More Information

Submitted: 27 April 2020 | Approved: 21 May 2020 | Published: 22 May 2020

How to cite this article: Sandeep CS, Vijayakumar N, Sukesh Kumar A. Can we predict Alzheimer’s Disease through the eye lens? Int J Clin Exp Ophthalmol. 2020; 4: 038-040.

DOI: 10.29328/journal.ijceo.1001031

Copyright: © 2020 Del Sandeep CS, et al. This is an open access article distributed under the Creative Commons Attribution License, which permits unrestricted use, distribution, and reproduction in any medium, provided the original work is properly cited.

Keywords: Alzheimer’s Disease; Early diagnosis; Retina; OCT

 FullText PDF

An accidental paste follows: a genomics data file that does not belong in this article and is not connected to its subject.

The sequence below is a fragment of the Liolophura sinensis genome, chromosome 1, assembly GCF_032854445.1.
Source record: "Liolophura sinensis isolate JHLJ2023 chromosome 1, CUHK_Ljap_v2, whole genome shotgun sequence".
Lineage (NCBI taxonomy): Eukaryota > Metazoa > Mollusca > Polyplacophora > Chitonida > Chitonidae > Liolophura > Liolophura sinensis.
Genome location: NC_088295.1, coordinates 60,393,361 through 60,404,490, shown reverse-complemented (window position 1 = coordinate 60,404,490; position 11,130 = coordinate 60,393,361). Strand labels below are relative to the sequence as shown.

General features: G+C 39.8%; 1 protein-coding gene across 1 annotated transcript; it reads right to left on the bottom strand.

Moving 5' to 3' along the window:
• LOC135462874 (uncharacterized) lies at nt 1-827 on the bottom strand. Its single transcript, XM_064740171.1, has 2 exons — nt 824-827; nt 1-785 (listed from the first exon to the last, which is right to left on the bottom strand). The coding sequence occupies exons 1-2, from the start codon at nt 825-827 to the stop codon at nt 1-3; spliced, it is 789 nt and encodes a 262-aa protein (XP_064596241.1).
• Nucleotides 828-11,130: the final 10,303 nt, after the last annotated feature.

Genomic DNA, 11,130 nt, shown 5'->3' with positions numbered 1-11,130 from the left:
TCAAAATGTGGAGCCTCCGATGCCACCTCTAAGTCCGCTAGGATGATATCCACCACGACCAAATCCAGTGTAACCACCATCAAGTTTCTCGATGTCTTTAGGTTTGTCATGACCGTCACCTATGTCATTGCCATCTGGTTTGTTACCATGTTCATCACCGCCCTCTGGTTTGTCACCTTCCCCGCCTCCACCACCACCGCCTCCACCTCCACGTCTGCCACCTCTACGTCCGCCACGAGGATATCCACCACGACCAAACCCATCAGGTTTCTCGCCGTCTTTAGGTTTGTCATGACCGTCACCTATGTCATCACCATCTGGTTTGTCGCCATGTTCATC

Can we predict Alzheimer’s Disease through the eye lens?

Sandeep CS1*, Vijayakumar N2 and Sukesh Kumar A2

1Research Scholar, College of Engineering, University of Kerala, Trivandrum, India
2Research Guide, College of Engineering, University of Kerala, Trivandrum, India

*Address for Correspondence: Sandeep CS, Research Scholar, College of Engineering, Trivandrum, University of Kerala, India, Email:

Alzheimer’s Disease (AD) is a common dementia problem of the old population. The two main hallmarks of AD are tau protein and amyloid-beta protein. The relevant investigations on AD suggest that these proteins are also seen in the eye. There are many tests and imaging modalities are used for AD diagnosis. But these techniques are still unable to predict the disease effectively. In this regard, the lens of the eye may help in diagnosing AD. Therefore, a reliable technique for measuring the lens or retina must be selected. In this paper, we focus on the different types of retinal diseases occur in AD patients and the use of the Optical Coherence Tomography (OCT) technique is used for diagnosing AD.